Old Regular Baptists have been the predominant religion because of their traditional values and their preservation of these values. These values come from the idea of family and viewing church as a community, and their strict interpretation of the Bible. These particular reasons have appealed most to the older population of the region since the Old Regulars are not an evangelical sect of the Baptist church. Another important factor is the idea of church rule among the common man. The hierarchy system is how the Methodist Church governs itself, while the Old Regulars are organized by governance among the laity of the church through their elders and appointed members. The Old Regulars are humble people who do not seek out fame or recognition, or as Elwood Cornett, the moderator of the Indian Bottom Association said in his interview from 1990, they were “not anxious to be studied” but instead exhibited a “uniqueness and a genuineness” in their worship of God. Deep within the Old Regular Baptists is this sense of community and a personal, emotional relationship with God. These emotions can be expressed outright in worship or song. The Old Regulars are a part of the landscape and context of Southeastern Kentucky. Old Regulars are locals who have lived in the area their entire lives. These reasons are why is has been difficult for outside denominations to make an impact on the landscape. Old Regular preachers are spoken about as ignorant, but in actuality, ignorance comes from the mainline denominations because they had not studied the historical and religious background of Central Appalachia in order to impact the the lives of the people who reside there.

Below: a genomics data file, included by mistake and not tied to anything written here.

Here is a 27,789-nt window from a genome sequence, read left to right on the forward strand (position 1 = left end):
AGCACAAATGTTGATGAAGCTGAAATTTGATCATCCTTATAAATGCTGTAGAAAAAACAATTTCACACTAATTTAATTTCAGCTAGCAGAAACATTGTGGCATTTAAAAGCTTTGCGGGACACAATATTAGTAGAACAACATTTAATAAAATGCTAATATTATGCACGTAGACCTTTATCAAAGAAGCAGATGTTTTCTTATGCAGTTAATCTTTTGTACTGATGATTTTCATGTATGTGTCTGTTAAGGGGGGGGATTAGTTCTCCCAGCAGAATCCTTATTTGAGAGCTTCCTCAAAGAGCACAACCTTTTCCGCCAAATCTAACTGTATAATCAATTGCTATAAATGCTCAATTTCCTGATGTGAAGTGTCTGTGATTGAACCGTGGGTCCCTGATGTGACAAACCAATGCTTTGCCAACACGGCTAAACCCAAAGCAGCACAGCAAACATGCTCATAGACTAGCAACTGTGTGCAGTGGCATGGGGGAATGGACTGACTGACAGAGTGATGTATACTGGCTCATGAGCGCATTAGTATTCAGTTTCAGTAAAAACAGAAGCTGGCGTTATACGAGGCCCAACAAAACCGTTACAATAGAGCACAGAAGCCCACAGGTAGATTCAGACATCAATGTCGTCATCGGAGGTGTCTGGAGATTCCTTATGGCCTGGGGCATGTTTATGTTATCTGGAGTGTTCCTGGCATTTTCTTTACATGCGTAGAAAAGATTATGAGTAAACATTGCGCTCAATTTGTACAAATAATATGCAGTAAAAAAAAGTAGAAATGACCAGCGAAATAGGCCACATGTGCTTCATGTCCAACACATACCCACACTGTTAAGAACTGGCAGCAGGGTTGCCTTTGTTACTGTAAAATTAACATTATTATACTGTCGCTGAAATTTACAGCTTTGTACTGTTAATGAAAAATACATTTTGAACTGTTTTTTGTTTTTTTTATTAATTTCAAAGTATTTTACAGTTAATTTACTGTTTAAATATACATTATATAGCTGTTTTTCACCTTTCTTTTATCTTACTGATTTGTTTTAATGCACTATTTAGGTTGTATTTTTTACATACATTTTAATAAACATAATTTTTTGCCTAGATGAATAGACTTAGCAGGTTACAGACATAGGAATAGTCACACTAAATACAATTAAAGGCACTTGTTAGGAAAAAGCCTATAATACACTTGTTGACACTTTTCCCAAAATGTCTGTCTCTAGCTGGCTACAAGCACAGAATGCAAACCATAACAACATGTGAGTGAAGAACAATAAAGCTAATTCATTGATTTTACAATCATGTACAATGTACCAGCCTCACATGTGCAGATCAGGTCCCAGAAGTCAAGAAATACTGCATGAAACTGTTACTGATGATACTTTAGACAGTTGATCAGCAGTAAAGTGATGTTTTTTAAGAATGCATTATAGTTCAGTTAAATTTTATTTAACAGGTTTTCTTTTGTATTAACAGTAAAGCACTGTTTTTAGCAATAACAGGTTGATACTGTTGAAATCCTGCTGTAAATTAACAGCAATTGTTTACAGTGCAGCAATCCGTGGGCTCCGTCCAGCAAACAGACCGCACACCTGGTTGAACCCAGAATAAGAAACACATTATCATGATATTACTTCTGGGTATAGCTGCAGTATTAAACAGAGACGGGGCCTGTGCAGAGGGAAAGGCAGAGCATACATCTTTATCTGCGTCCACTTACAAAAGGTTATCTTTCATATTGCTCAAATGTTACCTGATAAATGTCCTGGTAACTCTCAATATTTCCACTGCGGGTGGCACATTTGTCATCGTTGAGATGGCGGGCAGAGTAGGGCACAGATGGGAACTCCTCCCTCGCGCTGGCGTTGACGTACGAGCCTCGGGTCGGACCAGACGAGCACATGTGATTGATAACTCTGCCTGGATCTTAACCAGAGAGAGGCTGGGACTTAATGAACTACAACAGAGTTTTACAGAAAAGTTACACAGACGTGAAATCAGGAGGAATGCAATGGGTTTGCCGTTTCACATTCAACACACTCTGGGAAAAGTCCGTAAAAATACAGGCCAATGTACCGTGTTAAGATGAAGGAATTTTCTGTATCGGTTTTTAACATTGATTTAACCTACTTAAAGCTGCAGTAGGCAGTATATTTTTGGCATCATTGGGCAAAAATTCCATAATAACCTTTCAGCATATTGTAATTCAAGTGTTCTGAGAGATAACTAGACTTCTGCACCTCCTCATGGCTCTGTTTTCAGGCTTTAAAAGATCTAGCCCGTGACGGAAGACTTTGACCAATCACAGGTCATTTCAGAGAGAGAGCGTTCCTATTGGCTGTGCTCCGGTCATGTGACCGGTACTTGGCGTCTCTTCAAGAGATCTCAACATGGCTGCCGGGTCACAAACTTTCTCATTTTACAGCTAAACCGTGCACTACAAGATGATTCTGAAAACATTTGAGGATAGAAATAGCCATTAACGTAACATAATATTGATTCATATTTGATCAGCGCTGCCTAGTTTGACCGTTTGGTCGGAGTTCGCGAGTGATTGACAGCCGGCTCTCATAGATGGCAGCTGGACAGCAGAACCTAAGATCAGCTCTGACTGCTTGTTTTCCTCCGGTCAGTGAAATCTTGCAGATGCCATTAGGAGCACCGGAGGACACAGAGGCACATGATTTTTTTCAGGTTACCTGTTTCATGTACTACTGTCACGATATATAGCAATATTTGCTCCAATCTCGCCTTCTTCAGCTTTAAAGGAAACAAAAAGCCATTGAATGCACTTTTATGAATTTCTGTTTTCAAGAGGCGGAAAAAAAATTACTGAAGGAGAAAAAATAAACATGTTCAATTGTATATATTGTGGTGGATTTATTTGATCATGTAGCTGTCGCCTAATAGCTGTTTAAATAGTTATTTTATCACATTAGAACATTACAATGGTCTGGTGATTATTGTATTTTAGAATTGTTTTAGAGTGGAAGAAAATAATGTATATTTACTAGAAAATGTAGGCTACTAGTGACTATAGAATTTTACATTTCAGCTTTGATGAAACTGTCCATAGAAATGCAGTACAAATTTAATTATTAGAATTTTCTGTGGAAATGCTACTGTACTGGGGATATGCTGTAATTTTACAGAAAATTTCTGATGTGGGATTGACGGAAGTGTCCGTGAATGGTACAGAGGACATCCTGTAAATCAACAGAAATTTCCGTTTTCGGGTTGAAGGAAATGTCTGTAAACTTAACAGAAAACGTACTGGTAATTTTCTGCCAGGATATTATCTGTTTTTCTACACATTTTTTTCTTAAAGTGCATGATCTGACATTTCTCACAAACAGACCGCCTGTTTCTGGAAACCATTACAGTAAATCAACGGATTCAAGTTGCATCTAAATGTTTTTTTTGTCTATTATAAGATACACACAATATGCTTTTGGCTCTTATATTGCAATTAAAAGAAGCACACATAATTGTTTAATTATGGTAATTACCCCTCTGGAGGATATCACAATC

A Cry for Help: The Missionary Party’s Battle and Eventual Triumph over Queen Liliuokalani
Katrina Miller ’17, History
Faculty Sponsor: David R. Swartz, Ph.D.

Abstract:

While the foreign born men came to the Hawaiian Islands in peace with pure intentions, their descendants grew in power and sought to take control of the islands. This paper follows the political power struggle between the Missionary Party and the Hawaiian monarchy beginning with King Kamehameha V’s constitution in 1864 to the Hawaiian overthrow in 1893. King Kamehameha V brought power back to the native culture by passing a constitution solely written by Hawaiians. This move angered the foreign born. Later, King Kalākaua sought to appease the foreigners by seeking advice on trade agreements with the United States. His efforts were not enough, and the Missionary Party staged a rebellion that forced the Monarch to sign a new constitution giving government control to the foreign born. With Kalākaua’s death, Queen Liliuokalani received the crown and attempted to bring power back to the natives. Feeling threatened, the Missionary Party sought help from the United States to overthrow the monarchy. The U.S. sent a battleship equipped with men and supplies to help. The overthrow was successful giving power to the Provisional Government run by the Missionary Party. The United States recognized this government as the new governing body and five years later annexed the islands.

American Nuclear Weapons Policy in the Twenty-First Century
Rebecca Frazer ’17, Political Science
Faculty Sponsor: Stephen K. Clements, Ph.D.

Abstract: